A Prince from a land of Thieves?

Wars are won or lost on a number of strategic factors: the greatest fighters, a well-equipped army, ferocious weaponry, and a well thought out ploy. Given these all played out on the plain of Troy another major element was integral in the final outcome of the war. Each side had allies, whereas the Akhaians were predominantly Greek, the Trojans bolstered their numbers from neighbouring states, empires with whom they had trade treaties.

An ally is:
(Noun)
• A state formally cooperating with another for a military or other purpose.
(Verb)
Ally something to/with
• Combine or unite a resource or commodity with (another) for mutual benefit.
Oxford Dictionary

Patroclus (naked, on the right) kills Sarpedon (wearing Lycian clothes, on the left) with his spear, while Glaucus comes to the latter's help., ca. 400 BC.  Museo Nazionale Archaeologico of Policoro. AuthorJastrow Wikipedia

Patroclus (naked, on the right) kills Sarpedon (wearing Lycian clothes, on the left) with his spear, while Glaucus comes to the latter’s help., ca. 400 BC.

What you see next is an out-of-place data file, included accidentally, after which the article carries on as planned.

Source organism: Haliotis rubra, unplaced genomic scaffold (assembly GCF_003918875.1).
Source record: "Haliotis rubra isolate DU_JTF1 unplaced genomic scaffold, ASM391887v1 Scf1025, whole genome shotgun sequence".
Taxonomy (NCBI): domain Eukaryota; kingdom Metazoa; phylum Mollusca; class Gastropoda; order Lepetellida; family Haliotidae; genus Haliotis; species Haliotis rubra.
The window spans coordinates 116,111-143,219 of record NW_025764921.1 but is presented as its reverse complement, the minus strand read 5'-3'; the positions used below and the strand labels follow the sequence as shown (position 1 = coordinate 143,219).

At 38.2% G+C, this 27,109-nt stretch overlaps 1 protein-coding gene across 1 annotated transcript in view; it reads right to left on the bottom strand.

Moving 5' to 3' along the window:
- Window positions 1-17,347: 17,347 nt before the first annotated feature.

Museo Nazionale Archaeologico of Policoro.
Author Jastrow
Wikipedia

The Trojan allies came from near and far, but the ones who get the most mention in the Iliad come from Lycia. In Hittite language it was called Lukka, Lykia is the Greek interpretation. Lycia was located in southern coast of Turkey, now the region of Antalya and Mugla. According to historical accounts, Lycia existed circa 1450BCE though they may have been in the region longer, however they did not leave any written records behind. The earliest mention of the Lycians is from Hittite and Egyptian texts which did not paint them in a positive light. From the Hittite and Egyptian transaction reports they considered the Lycians as rebels, pirates and raiders.

Sarpedon, a prince from Lycia and a son of Zeus, was the esteemed warrior who led the army. From excerpts in the poem, Sarpedon proves himself to be a worthy opponent and a strong ally. He did not shy away from bloody combat and when Hektor thought to retreat after a particular vicious attack by the Greeks fronted by Diomedes, Sarpedon has a few words to say.

Sculpted neo attic sarcophagus representing the battle at the ships in the Trojan war, circa 3rd C AD Thessaloniki Archaeological Museum Photograph taken by Marsyas Wikipedia